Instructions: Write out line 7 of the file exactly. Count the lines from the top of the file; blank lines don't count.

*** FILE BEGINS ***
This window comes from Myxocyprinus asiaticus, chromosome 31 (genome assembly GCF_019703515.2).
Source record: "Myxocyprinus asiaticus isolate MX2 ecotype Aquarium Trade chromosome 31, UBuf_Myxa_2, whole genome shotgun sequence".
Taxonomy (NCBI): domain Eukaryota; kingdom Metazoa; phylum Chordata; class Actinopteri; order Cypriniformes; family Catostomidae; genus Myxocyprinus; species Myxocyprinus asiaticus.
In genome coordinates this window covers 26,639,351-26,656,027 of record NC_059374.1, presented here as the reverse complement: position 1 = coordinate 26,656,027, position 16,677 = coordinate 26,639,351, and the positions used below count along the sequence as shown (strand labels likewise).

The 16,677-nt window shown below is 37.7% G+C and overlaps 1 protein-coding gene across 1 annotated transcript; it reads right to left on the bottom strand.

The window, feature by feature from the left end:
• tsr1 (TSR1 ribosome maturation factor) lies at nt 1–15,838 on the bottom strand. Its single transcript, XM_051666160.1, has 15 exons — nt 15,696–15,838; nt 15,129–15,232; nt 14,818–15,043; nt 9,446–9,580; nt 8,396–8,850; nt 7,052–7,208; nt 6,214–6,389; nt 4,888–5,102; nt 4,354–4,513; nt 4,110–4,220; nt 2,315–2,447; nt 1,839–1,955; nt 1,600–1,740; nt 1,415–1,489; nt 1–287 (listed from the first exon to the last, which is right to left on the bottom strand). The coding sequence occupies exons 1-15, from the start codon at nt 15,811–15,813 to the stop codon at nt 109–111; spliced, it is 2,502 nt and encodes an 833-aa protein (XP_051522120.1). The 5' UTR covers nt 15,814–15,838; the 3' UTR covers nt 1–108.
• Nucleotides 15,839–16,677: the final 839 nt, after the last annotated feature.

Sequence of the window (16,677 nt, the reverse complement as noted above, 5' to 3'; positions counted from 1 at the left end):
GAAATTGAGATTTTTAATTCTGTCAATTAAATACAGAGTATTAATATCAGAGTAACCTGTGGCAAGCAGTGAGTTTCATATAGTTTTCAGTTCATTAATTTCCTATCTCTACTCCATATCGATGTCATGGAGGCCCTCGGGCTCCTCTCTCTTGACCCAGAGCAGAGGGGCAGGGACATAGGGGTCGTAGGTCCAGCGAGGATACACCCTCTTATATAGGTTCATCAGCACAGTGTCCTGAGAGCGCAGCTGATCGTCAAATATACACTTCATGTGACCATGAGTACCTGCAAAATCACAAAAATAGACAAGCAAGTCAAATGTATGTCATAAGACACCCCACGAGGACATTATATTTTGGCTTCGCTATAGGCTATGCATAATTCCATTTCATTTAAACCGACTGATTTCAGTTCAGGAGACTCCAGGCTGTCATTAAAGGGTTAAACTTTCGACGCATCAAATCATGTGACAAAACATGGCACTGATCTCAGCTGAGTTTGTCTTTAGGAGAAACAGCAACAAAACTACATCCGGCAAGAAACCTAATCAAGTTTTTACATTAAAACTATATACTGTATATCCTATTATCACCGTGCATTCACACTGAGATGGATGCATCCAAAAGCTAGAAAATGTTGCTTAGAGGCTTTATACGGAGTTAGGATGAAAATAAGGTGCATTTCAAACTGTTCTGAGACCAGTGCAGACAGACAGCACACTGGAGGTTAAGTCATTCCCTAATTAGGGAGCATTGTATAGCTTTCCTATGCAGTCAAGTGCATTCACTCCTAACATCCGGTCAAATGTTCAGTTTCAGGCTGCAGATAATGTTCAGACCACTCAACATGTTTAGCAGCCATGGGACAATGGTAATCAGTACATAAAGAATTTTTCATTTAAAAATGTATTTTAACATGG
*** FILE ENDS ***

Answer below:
• tsr1 (TSR1 ribosome maturation factor) lies at nt 1–15,838 on the bottom strand. Its single transcript, XM_051666160.1, has 15 exons — nt 15,696–15,838; nt 15,129–15,232; nt 14,818–15,043; nt 9,446–9,580; nt 8,396–8,850; nt 7,052–7,208; nt 6,214–6,389; nt 4,888–5,102; nt 4,354–4,513; nt 4,110–4,220; nt 2,315–2,447; nt 1,839–1,955; nt 1,600–1,740; nt 1,415–1,489; nt 1–287 (listed from the first exon to the last, which is right to left on the bottom strand). The coding sequence occupies exons 1-15, from the start codon at nt 15,811–15,813 to the stop codon at nt 109–111; spliced, it is 2,502 nt and encodes an 833-aa protein (XP_051522120.1). The 5' UTR covers nt 15,814–15,838; the 3' UTR covers nt 1–108.